Why are my beets so small?

Why are my beets so small?

Beet seed is pretty cool: Most cultivars are a multigerm type, which means that each little lump you hold in your hand is actually a fruit containing multiple small seeds (usually between two and five). You can’t separate them before planting, so you throw the whole thing in the ground as one “seed.” (Another common veggie that has multigerm seed is Swiss chard.) Of course, this means that when the seed germinates, the seedlings are all way too close to one another. Thinning the plants when they have gained two sets of true leaves or are about 3 inches (7.5 centimetres) tall will give each plant the space it needs. Pulling the thinnings up will only dislodge the roots of the keepers, so use a pair of long-bladed scissors to cut each unwanted plant at its base. (Don’t forget to save the ones you clip and throw them in a salad!) Leave at least 3 inches (7.5 centimetres) of space between plants. This will help the roots plump up nicely for a later harvest.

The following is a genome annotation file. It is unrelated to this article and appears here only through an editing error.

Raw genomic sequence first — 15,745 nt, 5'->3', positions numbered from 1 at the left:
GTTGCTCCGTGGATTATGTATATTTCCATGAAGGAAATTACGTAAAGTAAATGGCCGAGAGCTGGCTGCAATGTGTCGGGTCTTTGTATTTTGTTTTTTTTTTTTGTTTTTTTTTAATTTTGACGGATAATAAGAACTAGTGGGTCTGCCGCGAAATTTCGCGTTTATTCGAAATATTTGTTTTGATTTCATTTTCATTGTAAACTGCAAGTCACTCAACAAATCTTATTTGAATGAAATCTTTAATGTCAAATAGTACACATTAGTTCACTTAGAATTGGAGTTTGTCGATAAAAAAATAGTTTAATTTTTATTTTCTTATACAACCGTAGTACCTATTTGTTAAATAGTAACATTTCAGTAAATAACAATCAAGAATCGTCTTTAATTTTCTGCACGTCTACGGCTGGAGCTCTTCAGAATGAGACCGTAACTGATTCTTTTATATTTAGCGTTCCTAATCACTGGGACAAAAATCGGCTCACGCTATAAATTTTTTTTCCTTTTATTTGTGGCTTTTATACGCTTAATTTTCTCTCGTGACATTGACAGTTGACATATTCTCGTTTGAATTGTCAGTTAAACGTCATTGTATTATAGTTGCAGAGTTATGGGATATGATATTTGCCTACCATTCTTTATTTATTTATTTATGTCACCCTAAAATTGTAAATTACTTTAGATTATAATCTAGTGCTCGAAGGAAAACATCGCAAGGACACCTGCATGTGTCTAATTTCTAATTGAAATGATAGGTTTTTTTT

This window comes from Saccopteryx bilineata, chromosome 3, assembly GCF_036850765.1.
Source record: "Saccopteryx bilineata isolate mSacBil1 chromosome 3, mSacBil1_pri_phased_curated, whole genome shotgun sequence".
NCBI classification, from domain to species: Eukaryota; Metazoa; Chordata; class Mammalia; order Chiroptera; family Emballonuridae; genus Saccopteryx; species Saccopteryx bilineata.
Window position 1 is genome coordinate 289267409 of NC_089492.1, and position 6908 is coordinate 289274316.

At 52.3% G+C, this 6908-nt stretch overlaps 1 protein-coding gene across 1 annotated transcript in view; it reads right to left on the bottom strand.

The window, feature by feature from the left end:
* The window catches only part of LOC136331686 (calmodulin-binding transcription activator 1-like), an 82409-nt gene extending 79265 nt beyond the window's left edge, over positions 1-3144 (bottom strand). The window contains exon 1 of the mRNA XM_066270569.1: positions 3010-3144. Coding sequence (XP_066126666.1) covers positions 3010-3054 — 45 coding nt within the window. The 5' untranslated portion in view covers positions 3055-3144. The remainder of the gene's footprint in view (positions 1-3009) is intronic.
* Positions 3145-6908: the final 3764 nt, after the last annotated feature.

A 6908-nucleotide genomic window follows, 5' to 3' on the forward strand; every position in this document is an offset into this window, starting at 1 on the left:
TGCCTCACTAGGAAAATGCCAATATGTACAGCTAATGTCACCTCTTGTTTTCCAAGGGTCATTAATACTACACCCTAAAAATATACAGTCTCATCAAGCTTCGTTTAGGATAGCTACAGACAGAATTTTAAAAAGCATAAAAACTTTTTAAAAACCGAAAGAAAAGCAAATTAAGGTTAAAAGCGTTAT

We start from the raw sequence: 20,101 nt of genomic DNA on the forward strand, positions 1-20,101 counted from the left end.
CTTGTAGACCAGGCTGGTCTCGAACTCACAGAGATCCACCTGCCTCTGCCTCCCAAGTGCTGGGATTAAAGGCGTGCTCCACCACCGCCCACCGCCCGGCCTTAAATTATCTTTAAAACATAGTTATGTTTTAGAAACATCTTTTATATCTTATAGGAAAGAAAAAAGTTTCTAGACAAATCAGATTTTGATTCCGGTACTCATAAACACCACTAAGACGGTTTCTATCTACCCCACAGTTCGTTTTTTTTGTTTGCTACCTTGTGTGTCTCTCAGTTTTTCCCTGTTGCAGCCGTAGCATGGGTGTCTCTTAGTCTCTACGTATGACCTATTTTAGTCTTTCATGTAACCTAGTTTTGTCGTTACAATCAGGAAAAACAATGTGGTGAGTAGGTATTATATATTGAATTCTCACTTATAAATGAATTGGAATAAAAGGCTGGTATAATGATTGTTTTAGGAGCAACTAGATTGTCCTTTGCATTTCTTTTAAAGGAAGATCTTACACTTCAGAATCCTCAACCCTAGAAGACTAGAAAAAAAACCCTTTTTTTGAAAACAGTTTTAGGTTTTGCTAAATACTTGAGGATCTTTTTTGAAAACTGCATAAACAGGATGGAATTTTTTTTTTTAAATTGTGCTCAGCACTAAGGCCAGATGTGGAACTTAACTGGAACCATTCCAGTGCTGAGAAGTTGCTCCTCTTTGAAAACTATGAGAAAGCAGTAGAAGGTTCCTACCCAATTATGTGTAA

Another thing to watch for is a high nitrogen content in your soil. This will cause beets to grow beautiful leafy tops, but will fail to produce much underground. If you use compost in your beet bed, make sure it is well aged.

Maintain a regular watering schedule when growing beets, as this will also help root development. Water consistently, and do not allow the plants to become too dry between waterings.

Finally, the cultivars you choose to plant can make a difference! There are beets grown specifically for their tops, not the roots. These include ‘Merlin’, ‘Fresh Start’, and ‘Fresh Pak’. If you’re looking to make borscht, don’t select those. Other beets may have slender cylindrical roots instead of large globular ones.

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Excerpted from The Prairie Gardener’s Go-To for Vegetables by Janet Melrose and Sheryl Normandeau. Copyright © 2020 by Janet Melrose and Sheryl Normandeau.